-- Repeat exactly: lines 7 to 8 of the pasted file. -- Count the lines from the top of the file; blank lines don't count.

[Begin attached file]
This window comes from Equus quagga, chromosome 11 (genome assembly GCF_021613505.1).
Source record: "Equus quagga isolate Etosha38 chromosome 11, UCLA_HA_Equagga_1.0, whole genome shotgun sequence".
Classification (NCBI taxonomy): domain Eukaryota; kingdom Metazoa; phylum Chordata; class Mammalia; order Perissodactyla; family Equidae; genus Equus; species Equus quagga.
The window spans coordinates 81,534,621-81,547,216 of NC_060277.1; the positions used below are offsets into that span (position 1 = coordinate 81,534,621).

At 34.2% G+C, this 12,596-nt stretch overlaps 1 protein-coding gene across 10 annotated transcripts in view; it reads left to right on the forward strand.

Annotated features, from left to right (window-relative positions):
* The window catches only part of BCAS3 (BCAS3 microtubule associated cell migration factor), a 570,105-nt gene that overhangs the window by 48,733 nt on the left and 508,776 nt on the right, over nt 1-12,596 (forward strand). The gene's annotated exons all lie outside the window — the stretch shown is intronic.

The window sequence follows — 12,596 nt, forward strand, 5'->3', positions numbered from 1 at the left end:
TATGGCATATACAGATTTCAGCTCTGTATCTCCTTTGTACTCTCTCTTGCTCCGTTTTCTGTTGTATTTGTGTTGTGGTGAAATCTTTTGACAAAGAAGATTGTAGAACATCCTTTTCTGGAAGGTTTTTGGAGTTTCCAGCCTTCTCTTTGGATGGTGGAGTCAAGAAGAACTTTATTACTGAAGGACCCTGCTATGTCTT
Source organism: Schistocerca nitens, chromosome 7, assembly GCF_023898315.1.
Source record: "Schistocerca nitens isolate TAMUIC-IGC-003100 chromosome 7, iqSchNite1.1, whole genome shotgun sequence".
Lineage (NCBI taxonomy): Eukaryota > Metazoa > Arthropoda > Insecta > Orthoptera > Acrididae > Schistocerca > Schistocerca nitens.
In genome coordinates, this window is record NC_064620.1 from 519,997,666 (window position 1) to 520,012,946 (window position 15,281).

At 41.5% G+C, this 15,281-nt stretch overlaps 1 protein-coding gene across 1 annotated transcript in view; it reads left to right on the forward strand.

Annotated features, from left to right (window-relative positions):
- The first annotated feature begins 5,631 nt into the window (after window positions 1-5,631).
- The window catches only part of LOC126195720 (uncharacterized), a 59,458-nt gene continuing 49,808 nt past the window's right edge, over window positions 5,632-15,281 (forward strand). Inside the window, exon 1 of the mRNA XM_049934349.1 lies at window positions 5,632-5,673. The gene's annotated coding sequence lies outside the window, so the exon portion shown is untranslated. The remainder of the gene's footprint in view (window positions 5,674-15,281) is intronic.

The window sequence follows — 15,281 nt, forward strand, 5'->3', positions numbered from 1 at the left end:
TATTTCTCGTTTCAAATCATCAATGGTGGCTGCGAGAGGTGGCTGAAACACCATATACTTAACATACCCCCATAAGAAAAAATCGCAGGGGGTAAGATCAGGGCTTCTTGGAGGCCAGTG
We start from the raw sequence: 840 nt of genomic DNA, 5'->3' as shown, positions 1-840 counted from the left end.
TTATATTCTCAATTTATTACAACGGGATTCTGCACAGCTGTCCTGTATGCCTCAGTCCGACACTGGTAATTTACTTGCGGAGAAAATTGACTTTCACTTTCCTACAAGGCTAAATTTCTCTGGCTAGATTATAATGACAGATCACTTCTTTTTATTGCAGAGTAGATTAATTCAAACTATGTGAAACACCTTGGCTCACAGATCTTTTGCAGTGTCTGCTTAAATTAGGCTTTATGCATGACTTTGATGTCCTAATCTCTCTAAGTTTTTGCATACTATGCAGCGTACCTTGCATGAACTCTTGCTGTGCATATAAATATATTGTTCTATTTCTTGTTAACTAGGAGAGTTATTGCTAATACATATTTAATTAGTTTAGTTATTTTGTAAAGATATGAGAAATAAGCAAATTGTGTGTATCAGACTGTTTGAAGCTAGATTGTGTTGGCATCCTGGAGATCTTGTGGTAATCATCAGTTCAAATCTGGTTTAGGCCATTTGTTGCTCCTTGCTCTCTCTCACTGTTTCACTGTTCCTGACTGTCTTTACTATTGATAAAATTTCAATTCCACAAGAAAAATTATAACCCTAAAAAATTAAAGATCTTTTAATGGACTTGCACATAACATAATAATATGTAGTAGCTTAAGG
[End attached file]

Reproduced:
* The window catches only part of BCAS3 (BCAS3 microtubule associated cell migration factor), a 570,105-nt gene that overhangs the window by 48,733 nt on the left and 508,776 nt on the right, over nt 1-12,596 (forward strand). The gene's annotated exons all lie outside the window — the stretch shown is intronic.

The window sequence follows — 12,596 nt, forward strand, 5'->3', positions numbered from 1 at the left end: